Robotics Club competes in four contests, advances to semifinals in new VEX AI competition

Robotics club president Jimmy Xi prepares the robot for the VEX AI competition. The team plays under the team 285T, and the goal is to make the robot complete various tasks autonomously.

Photo provided by Jimmy Xi

Robotics club president Jimmy Xi prepares the robot for the VEX AI competition. The team plays under the team 285T, and the goal is to make the robot complete various tasks autonomously.

Iman Suleman, Copy Editor

The Robotics Club built a 120-pound industrial-sized robot for their VEX competition on Apr. 16 which qualified for the World Championships. The club also advanced to the semifinals for their Innovation Challenge competition. The team is now preparing for their next VEX AI competition on June 25-26.

In light of the pandemic, the Robotics club competed in four competitions. Usually, during this time of year, the Robotics team would focus on just one competition. However, being virtual has created more opportunities for the team to compete.

“This year’s different because everything is virtual,” Mackenzie said. “Normally we don’t have as many competitions. We just have FRC, which is building robots. So this year we have the Infinite Recharge and the Innovation Challenge which are virtual. Also, the VEX AI competition is completely new, it was brought in last year. So, we’ve never signed up for that before.”

Robotics team president Jimmy Xi, technical director Miles Mackenzie and team member Devin Matthew run  competitions. The entire Robotics team participates, with three meetings a week for each competition.

The members competed in four challenges: Video Editor for XML, For Inspiration and Recognition in Science and Technology Robotics Competition Infinite Recharge, the FRC Innovation Challenge, and the VEX Artificial Intelligence competition which was held on Apr. 16. Despite the pandemic, the competitions are more widespread.

“For FRC, it’s global this year,” Robotics team technical director Miles Mackenzie said. “So we’re competing against teams from around the world. For VEX, it’s within Texas for now.”

FRC Infinite Recharge

This year the robot designs can be shown off using a CAD or digital model or by showing the real robot in action if they have a functioning robot.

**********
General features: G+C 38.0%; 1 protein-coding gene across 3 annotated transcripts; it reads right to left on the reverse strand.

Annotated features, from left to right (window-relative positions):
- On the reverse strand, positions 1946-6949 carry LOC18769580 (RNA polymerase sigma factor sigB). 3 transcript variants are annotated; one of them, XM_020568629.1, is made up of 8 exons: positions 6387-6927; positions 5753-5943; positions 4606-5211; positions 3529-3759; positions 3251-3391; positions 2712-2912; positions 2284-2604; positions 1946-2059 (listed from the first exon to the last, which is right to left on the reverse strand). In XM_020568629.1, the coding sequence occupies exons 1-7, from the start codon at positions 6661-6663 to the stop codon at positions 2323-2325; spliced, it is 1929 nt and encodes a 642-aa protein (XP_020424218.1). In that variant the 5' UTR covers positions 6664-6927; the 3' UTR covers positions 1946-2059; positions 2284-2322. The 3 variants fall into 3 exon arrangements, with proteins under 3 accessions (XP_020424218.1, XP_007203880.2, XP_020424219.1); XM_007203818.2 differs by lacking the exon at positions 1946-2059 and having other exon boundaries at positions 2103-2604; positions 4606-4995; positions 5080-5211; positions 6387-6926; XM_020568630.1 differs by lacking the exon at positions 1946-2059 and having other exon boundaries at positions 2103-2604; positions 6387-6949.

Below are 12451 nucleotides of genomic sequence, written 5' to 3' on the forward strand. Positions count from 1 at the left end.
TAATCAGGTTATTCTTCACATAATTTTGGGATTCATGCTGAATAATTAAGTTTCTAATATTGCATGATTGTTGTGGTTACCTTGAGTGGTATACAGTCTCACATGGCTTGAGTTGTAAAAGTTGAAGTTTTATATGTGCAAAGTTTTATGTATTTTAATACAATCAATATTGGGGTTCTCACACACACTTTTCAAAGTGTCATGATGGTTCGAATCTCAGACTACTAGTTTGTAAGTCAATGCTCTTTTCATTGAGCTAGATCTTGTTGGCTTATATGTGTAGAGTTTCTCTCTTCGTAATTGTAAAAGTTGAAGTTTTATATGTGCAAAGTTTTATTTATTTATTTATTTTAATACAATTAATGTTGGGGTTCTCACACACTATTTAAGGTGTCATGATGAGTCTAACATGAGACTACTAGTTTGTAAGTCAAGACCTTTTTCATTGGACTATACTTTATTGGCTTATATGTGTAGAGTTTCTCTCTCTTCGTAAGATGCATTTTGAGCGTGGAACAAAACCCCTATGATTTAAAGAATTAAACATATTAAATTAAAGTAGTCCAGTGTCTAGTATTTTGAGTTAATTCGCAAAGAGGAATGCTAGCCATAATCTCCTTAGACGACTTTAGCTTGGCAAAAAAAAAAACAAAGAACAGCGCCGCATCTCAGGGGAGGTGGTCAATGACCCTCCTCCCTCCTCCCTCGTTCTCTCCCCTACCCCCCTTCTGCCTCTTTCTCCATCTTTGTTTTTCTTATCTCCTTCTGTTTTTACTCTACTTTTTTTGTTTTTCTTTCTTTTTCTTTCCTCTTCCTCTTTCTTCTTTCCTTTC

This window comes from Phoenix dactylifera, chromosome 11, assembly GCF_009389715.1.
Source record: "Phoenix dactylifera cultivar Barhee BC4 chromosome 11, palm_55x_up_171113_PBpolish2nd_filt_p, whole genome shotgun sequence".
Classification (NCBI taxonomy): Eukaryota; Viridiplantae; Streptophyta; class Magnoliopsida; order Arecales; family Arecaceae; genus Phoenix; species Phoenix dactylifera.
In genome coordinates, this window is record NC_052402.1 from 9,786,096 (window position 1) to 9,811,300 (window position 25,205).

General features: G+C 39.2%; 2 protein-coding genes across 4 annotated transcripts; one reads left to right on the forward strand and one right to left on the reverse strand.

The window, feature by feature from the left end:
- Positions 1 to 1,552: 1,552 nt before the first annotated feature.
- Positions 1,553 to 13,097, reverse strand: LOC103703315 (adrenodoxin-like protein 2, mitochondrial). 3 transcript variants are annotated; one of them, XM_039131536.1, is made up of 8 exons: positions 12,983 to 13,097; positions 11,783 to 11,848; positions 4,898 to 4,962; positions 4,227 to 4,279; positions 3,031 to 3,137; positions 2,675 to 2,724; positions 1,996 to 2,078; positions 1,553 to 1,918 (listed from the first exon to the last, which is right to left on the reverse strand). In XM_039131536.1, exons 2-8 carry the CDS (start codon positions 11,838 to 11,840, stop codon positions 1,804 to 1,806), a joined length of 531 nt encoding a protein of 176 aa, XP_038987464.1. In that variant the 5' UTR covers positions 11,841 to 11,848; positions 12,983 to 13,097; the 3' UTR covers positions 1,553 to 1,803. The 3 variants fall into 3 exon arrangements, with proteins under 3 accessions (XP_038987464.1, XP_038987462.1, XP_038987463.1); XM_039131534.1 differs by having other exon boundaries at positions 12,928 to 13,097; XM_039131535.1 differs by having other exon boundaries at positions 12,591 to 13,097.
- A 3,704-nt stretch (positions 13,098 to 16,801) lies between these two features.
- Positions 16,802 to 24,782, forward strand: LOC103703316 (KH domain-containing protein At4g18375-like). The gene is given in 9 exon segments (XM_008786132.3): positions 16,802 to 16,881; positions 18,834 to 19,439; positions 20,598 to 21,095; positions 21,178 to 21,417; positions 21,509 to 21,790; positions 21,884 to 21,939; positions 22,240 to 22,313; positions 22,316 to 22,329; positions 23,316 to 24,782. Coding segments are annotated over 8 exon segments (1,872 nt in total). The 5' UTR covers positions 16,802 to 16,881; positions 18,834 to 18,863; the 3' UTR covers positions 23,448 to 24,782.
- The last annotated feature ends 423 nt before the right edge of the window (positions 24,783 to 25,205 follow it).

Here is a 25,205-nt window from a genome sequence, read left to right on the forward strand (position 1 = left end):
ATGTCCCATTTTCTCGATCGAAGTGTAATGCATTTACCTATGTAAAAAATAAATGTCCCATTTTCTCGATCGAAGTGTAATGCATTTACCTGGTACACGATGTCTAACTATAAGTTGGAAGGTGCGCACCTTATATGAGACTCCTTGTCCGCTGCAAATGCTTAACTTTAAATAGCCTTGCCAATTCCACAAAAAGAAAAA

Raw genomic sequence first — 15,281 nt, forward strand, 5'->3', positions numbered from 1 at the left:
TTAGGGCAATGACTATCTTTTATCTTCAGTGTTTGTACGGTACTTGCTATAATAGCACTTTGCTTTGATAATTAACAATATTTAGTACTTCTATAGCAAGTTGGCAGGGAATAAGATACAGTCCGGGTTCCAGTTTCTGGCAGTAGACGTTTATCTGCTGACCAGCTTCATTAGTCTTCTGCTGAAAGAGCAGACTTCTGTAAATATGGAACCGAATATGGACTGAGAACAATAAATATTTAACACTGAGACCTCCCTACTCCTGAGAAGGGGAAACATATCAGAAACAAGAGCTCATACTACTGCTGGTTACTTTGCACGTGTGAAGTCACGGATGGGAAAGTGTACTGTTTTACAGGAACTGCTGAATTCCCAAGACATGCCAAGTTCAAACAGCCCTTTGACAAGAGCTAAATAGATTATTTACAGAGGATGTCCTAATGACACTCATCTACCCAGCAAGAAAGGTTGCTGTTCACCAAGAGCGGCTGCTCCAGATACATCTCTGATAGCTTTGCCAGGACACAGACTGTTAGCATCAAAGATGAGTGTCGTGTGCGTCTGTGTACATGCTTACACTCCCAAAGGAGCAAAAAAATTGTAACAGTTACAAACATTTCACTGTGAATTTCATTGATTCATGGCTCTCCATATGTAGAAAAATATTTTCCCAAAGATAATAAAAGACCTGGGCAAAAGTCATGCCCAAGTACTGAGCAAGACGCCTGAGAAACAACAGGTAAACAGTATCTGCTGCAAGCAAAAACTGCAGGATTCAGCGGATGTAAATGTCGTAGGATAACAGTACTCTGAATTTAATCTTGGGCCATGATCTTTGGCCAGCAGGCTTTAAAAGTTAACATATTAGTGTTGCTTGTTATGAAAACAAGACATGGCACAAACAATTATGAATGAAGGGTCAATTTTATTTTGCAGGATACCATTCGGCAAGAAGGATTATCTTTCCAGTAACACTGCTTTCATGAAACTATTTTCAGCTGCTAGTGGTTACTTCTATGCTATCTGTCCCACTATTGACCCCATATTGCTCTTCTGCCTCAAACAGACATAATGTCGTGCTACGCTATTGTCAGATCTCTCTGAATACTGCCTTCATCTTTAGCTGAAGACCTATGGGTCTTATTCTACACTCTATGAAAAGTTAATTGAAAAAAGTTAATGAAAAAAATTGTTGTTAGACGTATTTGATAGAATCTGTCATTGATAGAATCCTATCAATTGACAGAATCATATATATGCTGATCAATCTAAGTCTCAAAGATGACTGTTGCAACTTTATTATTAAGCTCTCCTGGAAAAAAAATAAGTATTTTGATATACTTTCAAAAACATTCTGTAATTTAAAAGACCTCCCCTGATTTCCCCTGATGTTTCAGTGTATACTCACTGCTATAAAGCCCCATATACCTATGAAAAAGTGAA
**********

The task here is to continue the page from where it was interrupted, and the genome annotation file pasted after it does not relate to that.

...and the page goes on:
“The tasks vary a lot and they’re designed to keep teams on their toes and level the playing field,” Xi said. “The tasks can include catapulting balls into goals, hanging on bars, balancing robots on balance beams, and a lot of other fun challenges.”

VEX/VEX AI Competition

The VEX competition is a robotics competition for students from elementary school to university. Robots will compete against each other at regional, state, and national levels. “The goal of the competition is to develop skills in leadership, communication, and collaboration,” Xi said. VEX is similar to FRC Infinite Recharge, but VEX involves smaller robots.

Virtual meetings make up most of the robotics team members’ interaction with each other, but for this competition, in-person visits are necessary.

“The VEX competition requires building,” Mackenzie said. “And we’ve got some people who are willing to meet in person to do some building. There were other FRC challenges that allowed people to meet in-person if they wanted to, but we chose not to do that.”

The competitions were released in January and the Robotics team has been working on them since February.

The VEX AI competition involves autonomous robots that must complete an obstacle course, and their next VEX AI competition will most likely be held in June.

FRC Innovation Challenge

For the Innovation Challenge, a problem is presented to the Robotics team: how can technology increase exercise? The Robotics team came up with an app with a virtual creature. The more you make the creature exercise, the more rewards you earn to nourish or customize the creature. A feasible business model must also be presented.

“What we’re doing now is we’re coming up with what the app user interface is going to look like,” Mackenzie said. “What our different creatures are going to look like, how we’re going to make money and advertise with our business model. Right now, we’re just working on how we’re going to take our idea from just an idea to a more realistic business plan.”

For more information on the robotics team and to support them, visit their website.